Then if the infringement claimed in the DMCA letter were disputed by the offender, the lawyers would bring up Both the copyright AND the counterfeit goods, trademark, and patent infringement issues.

Comment Re:Block on the phone. (Score 2) 74

I like the idea of moving as much decision making as possible to the phone, but I don't want a whitelist. That would require me to make the effort to whitelist people, plus having the prescient power of anticipating which strangers I want to hear from (e.g. whoever found my dog and called the number on her collar). I'm ok with getting a call from a stranger, as long as their "return address" isn't forged. If the return address is correct, and they are annoying, I can blacklist 'em. Allowing strangers to call me is the best default. Not perfect (it's easy to imagine some failure scenarios), but best.

Comment Re:So what? (Score 1) 392

This just removes the fig leaf. .. Anyone who's serious about security wouldn't rely on the ISP being on their side-- one would already be using strong encryption etc. for all communication if one were actually concerned about security.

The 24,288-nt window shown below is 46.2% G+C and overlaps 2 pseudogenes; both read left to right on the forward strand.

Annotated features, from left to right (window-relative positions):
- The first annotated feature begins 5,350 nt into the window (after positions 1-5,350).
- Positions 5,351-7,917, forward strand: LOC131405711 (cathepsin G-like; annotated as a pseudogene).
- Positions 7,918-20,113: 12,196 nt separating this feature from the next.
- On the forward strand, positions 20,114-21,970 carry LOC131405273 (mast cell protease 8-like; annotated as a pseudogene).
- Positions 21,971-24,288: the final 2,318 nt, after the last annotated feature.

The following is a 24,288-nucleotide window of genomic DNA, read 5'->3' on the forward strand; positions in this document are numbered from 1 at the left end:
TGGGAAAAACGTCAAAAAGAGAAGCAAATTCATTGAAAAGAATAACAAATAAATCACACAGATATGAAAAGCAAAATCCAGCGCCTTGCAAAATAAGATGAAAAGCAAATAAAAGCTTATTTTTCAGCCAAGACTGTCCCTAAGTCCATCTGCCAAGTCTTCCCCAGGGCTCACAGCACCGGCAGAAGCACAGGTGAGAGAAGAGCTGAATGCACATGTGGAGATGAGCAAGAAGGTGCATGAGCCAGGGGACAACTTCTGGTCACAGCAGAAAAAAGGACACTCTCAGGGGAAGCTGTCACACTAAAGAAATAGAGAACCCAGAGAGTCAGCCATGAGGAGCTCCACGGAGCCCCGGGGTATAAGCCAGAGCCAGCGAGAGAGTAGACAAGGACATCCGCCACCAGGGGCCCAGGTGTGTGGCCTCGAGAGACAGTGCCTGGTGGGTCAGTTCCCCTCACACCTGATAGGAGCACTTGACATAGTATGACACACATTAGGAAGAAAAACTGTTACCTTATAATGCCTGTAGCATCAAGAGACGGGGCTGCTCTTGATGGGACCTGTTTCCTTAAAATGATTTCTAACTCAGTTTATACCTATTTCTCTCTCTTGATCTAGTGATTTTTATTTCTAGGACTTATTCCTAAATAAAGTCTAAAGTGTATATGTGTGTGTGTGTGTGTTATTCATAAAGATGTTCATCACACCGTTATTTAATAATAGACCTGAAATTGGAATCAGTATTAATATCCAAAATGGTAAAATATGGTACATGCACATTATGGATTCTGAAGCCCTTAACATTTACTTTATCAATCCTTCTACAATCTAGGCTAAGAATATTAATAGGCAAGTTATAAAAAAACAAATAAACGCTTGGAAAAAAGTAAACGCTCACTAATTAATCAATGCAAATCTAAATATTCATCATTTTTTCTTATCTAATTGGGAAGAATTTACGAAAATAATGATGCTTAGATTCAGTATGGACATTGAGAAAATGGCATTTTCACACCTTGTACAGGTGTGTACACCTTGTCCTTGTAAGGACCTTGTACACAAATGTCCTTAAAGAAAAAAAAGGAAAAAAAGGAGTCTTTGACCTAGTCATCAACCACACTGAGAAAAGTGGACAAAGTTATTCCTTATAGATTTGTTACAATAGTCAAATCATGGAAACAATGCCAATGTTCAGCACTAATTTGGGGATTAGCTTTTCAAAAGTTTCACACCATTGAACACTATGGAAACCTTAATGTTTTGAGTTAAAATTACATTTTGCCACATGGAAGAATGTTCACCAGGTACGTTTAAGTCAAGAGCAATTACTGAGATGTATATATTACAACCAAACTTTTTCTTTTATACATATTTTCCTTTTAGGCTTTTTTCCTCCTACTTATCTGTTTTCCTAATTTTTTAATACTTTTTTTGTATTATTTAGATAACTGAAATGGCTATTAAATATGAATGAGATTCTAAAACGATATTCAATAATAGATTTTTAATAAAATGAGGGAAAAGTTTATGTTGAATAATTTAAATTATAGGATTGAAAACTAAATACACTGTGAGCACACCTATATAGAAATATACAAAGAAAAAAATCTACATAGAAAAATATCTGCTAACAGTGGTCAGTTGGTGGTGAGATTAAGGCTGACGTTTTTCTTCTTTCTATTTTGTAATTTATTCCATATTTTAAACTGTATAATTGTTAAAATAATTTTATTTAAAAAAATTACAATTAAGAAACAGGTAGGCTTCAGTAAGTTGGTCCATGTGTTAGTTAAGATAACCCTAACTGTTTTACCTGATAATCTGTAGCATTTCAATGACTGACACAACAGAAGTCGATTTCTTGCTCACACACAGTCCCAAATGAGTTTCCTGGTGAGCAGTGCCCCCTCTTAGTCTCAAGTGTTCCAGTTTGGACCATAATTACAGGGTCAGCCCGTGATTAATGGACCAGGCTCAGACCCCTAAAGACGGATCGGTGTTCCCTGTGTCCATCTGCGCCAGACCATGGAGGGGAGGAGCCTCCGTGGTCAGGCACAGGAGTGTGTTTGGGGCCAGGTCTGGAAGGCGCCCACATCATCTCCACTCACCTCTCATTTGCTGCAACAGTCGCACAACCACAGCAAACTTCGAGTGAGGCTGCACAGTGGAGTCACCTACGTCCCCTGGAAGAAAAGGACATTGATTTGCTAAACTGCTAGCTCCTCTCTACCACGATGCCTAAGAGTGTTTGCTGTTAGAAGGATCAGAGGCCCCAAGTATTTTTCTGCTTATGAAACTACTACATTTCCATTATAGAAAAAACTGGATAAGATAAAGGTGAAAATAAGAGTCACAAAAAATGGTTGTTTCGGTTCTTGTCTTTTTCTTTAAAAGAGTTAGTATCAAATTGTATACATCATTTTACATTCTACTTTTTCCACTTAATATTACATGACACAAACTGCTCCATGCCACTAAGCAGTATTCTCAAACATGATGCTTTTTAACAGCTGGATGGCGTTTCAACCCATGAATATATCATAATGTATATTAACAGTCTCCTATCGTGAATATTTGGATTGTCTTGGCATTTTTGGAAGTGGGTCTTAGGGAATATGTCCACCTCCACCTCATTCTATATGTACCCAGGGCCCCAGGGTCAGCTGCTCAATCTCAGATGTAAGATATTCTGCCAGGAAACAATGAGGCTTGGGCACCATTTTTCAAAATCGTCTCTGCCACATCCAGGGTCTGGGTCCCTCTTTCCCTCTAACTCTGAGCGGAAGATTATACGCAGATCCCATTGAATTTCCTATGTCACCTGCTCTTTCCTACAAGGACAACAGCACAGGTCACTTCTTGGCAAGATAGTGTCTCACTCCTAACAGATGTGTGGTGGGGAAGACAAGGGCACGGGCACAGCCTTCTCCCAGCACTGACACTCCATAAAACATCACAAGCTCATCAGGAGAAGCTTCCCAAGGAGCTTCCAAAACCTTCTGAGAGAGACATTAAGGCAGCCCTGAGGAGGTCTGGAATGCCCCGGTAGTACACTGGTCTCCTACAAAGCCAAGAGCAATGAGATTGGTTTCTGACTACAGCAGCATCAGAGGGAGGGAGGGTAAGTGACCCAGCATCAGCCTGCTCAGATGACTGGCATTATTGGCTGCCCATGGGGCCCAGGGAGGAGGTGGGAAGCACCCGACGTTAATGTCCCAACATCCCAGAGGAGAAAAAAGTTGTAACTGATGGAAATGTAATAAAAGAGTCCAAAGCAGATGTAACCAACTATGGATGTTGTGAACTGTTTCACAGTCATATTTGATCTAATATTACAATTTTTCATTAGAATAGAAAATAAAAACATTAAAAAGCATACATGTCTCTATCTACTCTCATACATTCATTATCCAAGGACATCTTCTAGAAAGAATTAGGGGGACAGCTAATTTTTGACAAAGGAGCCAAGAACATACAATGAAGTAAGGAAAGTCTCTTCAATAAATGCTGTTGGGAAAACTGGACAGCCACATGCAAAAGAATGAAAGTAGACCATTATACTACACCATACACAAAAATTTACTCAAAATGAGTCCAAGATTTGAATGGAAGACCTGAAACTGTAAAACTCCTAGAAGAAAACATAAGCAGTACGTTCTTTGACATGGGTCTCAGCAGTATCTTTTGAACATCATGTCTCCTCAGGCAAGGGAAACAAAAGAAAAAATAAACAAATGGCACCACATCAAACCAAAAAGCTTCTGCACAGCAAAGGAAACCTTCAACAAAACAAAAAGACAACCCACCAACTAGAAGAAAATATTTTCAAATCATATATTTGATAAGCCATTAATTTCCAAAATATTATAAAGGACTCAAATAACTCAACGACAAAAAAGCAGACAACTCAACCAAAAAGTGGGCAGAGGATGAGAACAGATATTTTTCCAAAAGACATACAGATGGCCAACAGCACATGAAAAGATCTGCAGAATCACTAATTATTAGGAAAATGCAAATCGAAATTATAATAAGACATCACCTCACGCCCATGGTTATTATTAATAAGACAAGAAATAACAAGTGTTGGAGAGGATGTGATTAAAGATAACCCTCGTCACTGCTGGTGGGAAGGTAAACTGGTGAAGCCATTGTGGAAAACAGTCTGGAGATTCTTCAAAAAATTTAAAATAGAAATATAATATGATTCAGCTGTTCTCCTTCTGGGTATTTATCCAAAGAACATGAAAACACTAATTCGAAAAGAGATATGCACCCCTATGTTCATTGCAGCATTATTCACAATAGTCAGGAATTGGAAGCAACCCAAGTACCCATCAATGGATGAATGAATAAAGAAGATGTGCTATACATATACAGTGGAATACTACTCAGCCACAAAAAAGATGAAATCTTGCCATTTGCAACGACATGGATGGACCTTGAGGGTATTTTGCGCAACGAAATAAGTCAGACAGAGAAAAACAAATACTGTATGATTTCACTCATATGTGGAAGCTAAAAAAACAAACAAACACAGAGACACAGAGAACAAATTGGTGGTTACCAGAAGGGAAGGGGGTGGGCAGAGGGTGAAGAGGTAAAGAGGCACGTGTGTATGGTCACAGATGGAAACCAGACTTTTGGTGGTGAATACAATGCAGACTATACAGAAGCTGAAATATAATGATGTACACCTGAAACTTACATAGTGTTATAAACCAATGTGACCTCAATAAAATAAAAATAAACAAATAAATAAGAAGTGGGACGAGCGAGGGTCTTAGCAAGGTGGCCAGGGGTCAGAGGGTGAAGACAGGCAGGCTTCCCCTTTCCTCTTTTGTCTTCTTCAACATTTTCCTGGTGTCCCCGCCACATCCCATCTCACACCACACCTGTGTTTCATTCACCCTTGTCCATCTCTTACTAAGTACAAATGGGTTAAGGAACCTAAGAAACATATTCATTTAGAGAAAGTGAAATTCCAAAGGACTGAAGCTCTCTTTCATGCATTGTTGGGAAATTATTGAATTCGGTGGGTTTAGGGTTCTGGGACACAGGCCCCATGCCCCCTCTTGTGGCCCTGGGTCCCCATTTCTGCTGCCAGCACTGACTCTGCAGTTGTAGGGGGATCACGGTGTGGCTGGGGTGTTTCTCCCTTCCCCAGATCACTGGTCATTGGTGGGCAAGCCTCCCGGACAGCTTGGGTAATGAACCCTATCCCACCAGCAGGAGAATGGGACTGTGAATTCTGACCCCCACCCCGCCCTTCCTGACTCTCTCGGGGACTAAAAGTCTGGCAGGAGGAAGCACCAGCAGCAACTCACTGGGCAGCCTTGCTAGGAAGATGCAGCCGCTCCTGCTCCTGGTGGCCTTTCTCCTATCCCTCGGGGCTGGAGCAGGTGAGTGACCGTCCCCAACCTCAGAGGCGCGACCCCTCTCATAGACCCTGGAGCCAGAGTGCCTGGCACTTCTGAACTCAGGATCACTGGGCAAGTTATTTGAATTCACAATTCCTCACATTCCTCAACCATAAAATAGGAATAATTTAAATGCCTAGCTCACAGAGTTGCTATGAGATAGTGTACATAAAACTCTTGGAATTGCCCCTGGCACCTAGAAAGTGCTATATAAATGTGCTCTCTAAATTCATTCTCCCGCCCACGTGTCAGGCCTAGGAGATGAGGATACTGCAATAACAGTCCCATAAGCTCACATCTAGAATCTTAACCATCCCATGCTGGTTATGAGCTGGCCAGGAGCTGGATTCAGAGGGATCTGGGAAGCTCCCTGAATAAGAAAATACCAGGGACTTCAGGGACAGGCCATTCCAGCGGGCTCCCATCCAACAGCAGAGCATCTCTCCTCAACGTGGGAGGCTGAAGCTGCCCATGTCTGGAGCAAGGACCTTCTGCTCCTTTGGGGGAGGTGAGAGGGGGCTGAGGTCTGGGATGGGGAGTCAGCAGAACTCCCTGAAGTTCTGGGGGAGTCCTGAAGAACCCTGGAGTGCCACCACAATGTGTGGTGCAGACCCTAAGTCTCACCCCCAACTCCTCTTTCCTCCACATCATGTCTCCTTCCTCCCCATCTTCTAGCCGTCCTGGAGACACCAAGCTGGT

This really is the best way to look at things.

If people want "privacy laws" then those laws shouldn't be about what's not allowed to happen; the laws need to be about what is required to happen (the goal being to encourage common sense practices, because nobody can protect your privacy for you.). Make it so that businesses and people can't access government's network services without going through a darknet, for example. Do not allow any plaintext email communication with the government. Put into "REAL ID" that the issuing authority also has to sign the identified person's key and include the fingerprint on the ID card. Don't allow government money to be spent on computers containing any software which can't be audited and maintained. And so on.